Photo: Stunning Hsinbyume or Myatheindan Paya.


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The fourth of Mandalay’s surrounding ancient capitals, Mingun offers some great temples, plus a delightful Ayeyarwaddy boat trip to reach them. It isn’t generally included on the organised ancient capitals tour that takes in Amarapura, Inwa and Sagaing, but it is the easiest, and cheapest, to do on your own.

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A scheduled boat leaves from the Mingun jetty on Strand Road every morning at 09:00, taking a little under an hour to do the 11 kilometre upstream journey to Mingun, costing 5,000 kyat per person. The boat deposits you by a pair of ruined giant Chinthe lions which formed the original entrance to the Pahtodawgyi Pagoda, Mingun’s most famous sight. Here you’ll find the ticket booth (a 5,000 kyat entrance fee valid for Sagaing too), and local-style taxis plus tea shops and noodle cafes in front of the giant pagoda. Local taxis are bullock carts with rattan roofs and though they travel slower than you can walk and there’s no great distance involved anyway, they are a fun idea by the enterprising locals. They cost 6,000 kyat and seat three.

Mingun's only taxi service. Photo taken in or around Mingun, Mandalay, Burma_myanmar by Mark Ord.

Mingun's only taxi service. Photo: Mark Ord

Mingun was established at the end of the 18th century as King Bodawpaya decided to go off piste somewhat so, eschewing the usual suspects of Sagaing and Inwa, commissioned a new capital upriver. He had big ideas and set about building what would have been the world’s largest chedi, had it ever been completed. Now also known as the world's largest pile of bricks, work on Mingun Pahtodawgyi Pagoda began in 1790 with Bodawpaya intending to put himself on the map by collecting the most number of Buddhist brownie points. Only a third of the pagoda was completed by thousands of prisoners of war before a prophecy that the completion of the pagoda would result in the destruction of the country put a dampener on construction. Bodawpaya died in 1819, and an 1839 earthquake helped to quash any possibility it might ever be completed. Today the 50-metre-tall brick ruin makes a spectacular attraction and a staircase has been recently built to allow visitors to appreciate the view from ... Travelfish members only (Around 500 more words) ... please log in to read the rest of this story.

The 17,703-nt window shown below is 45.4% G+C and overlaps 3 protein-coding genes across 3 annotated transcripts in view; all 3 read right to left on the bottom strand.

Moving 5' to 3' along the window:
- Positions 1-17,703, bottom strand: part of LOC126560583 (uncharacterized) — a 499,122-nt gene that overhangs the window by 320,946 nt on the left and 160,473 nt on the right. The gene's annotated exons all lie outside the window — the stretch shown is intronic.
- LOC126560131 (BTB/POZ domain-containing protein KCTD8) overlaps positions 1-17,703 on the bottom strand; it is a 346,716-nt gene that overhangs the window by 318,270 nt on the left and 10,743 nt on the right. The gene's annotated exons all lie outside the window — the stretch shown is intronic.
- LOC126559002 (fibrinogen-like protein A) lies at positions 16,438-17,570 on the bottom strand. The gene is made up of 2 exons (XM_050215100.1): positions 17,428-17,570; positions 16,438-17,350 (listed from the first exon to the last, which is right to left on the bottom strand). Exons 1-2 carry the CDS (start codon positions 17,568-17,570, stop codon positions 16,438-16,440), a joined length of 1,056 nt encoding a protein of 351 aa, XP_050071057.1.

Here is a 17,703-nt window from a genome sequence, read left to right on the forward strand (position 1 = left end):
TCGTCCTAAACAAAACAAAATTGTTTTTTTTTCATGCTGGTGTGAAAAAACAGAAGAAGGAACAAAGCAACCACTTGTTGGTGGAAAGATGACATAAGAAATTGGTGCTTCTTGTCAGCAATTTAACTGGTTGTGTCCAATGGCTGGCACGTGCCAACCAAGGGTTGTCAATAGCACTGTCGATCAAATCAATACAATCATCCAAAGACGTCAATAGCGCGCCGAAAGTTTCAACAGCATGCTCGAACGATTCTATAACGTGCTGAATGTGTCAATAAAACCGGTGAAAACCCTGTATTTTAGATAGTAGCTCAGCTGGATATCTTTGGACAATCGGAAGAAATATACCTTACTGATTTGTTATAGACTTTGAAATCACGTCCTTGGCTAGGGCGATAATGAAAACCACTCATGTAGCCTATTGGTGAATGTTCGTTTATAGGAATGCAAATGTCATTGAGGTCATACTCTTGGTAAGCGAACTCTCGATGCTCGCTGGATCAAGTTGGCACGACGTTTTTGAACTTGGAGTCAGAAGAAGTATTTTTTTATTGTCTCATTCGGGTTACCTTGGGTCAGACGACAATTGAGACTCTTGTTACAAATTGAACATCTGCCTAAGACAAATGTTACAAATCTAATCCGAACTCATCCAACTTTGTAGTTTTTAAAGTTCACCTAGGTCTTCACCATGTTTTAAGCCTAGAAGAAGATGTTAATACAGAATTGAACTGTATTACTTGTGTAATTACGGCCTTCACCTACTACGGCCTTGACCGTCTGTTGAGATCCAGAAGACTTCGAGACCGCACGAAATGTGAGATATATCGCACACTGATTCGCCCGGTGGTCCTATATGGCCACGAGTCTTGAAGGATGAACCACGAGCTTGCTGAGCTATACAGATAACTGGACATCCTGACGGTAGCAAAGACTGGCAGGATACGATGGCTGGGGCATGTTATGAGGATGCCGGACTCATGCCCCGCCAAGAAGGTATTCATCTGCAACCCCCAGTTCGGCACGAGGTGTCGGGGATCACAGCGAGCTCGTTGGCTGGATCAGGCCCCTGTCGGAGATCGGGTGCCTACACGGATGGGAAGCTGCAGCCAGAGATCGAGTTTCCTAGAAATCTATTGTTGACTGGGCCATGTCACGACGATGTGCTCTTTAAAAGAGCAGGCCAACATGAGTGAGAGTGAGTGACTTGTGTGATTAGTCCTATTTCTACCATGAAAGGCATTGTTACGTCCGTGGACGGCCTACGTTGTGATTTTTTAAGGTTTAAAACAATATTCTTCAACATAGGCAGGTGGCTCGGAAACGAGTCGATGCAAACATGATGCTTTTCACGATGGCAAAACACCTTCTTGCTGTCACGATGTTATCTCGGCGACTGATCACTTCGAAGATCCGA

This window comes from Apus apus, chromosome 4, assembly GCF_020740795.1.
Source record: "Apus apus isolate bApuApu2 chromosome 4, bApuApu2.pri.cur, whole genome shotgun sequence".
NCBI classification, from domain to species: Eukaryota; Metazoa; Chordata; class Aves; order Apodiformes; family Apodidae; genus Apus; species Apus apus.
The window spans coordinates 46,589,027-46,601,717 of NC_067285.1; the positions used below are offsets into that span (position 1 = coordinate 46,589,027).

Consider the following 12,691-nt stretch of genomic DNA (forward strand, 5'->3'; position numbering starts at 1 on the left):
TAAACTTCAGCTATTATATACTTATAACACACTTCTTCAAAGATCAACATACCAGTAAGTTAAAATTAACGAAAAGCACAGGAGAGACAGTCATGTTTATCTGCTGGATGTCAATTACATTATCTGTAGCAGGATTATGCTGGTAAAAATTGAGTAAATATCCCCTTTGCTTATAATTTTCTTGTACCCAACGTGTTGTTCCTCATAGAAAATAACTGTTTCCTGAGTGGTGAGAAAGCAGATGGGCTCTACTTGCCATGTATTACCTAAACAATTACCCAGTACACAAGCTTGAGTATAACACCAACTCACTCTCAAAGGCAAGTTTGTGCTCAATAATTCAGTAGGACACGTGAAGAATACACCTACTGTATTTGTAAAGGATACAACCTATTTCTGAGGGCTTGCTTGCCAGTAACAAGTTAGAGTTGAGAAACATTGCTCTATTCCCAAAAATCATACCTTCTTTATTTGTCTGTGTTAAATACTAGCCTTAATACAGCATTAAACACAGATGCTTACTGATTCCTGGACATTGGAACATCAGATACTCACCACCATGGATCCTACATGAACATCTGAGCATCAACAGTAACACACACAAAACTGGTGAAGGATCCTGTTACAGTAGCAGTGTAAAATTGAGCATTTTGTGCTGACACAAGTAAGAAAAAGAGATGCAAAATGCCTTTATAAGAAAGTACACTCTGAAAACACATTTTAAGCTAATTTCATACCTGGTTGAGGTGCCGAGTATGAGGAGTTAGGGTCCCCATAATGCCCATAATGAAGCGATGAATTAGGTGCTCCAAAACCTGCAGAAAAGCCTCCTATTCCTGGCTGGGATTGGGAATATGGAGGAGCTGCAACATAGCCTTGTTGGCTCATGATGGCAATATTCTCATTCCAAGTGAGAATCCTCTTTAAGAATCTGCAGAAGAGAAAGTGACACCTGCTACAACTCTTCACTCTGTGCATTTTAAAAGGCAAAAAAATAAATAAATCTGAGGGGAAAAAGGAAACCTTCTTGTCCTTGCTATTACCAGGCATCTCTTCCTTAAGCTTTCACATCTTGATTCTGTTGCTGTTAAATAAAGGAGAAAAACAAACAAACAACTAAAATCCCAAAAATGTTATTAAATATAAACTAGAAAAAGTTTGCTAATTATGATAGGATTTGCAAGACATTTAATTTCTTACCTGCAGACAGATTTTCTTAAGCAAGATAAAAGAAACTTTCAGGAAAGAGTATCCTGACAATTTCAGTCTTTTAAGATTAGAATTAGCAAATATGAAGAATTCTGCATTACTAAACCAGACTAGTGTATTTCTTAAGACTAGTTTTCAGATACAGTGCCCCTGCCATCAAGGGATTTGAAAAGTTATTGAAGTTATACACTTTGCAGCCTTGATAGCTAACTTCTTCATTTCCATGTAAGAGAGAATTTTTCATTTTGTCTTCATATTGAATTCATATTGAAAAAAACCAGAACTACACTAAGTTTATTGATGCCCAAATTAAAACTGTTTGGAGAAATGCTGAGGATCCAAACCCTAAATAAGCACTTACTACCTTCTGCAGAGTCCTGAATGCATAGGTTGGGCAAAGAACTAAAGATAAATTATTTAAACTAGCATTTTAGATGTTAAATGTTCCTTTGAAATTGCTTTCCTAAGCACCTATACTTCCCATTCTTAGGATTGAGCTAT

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How to get there
The public boat leaves Mingun jetty on Strand Road at the end of 26th Street at 09:00 and returns at 12:30. Price is 5,000 kyat per person, with a ticket booth on arrival. It can get crowded during high season but the large-sized boats can be had as a private hire for a reasonable $25. If the boats are not too full, or you’ve hired your own, you will be allowed to take bicycles.

Mingun can also be reached in around 20 or 30 minutes by a sealed and pretty lane from Sagaing.

Location map for Mingun

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